Peter Rhode, Ph.D., R&D vp at Altor Bioscience, spoke on maximizing production of interleukin-15. Touted as a possible curative treatment for cancer and viral diseases, IL-15 is poorly expressed in bacterial and animal cells. Production in mammalian cells, explained Dr. Rhode, is controlled at the levels of gene expression, translation, and secretion.
“Researchers have tried optimizing codons and altering genetic elements, as well as fusing with albumin, but those approaches have not improved expression that much.” The National Cancer Institute has produced GMP-scale quantities of IL-15 in bacterial systems. The protein is excreted in inclusion bodies, which requires re-folding. But issues with protein deamination and amino acid additions have complicated large-scale production.
Altor scientists found that co-expressing an IL-15 superagonist variant with a soluble IL-15 receptor alpha-IgG1 Fc (IL-15Rα) fusion molecule leads to fully active IL-15:IL-15Rα complex in high yield from CHO cells.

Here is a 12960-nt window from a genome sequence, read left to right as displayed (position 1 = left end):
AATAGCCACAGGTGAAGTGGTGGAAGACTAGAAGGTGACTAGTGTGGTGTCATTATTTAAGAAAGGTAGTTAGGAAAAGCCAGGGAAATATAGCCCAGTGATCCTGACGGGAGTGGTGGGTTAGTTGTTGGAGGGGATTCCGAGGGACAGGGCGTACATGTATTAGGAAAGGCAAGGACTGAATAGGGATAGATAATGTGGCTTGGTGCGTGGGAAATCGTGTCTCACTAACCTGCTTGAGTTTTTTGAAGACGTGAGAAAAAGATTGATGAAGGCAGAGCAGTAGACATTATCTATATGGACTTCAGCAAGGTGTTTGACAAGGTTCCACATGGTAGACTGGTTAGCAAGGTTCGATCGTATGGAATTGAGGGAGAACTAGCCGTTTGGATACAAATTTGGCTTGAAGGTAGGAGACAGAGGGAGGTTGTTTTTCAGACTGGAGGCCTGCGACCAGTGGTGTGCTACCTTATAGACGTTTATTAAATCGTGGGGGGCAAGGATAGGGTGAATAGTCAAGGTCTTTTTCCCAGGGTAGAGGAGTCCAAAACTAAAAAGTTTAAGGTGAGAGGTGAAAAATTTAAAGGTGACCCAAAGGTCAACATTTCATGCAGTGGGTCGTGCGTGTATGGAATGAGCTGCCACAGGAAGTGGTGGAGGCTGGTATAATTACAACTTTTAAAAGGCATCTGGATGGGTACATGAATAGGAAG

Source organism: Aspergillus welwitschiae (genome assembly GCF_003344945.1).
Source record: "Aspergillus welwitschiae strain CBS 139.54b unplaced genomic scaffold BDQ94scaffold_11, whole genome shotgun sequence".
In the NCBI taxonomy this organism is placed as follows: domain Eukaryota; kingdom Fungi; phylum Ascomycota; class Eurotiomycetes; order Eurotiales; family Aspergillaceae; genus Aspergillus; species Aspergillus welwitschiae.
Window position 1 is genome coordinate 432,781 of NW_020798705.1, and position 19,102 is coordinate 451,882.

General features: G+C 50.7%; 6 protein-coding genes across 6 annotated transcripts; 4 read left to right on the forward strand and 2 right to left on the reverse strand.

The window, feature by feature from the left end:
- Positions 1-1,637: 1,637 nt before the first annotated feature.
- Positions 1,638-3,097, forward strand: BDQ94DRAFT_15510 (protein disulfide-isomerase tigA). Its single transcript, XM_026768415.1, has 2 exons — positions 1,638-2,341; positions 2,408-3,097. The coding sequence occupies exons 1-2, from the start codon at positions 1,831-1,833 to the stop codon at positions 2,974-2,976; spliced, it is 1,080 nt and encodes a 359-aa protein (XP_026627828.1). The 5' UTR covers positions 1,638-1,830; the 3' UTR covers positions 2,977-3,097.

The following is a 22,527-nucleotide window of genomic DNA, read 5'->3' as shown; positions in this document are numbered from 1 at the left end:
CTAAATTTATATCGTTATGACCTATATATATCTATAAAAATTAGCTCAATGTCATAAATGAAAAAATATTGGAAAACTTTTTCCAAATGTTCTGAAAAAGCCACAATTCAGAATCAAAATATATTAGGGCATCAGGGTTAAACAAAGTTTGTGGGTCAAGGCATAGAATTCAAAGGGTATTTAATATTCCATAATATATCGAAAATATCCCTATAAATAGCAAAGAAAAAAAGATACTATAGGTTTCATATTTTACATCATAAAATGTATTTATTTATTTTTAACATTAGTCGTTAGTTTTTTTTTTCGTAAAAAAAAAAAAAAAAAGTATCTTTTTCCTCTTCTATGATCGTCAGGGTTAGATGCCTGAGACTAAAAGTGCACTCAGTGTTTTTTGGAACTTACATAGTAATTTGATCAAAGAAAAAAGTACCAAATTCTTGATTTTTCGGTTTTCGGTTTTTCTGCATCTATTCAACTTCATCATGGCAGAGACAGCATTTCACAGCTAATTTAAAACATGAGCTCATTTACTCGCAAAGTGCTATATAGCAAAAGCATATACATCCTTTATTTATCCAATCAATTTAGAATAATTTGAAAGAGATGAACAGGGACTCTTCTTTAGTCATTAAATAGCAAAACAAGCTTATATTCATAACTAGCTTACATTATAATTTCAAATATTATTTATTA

Compared with the “bare” cytokine, the IL-15:IL-15Rα complex is far more active. “It is the substance that immune cells produce,” noted Dr. Rhode, “and how IL-15 is presented in the body.” The superagonist IL-15 variant alone is as much as 10 times as active as the native cytokine. When combined with IL-15Rα, potency and pharmacokinetics improve over 20-fold.
The receptor also acts as a molecular chaperone vital to proper expression and secretion of IL-15. “The limitations we’ve observed with IL-15 are likely due to the lack of this ‘partner’ molecule in animal expression cell lines. We recognized early in our development plans that co-expressing IL-15Rα could assist both in expression and efficacy.”
The IL-15 complex is a potent molecule dosed at microgram/kg compared with multiple mg/kg for monoclonal antibodies. According to Dr. Rhode a “modest-scale GMP run will provide enough material to treat several hundred patients.”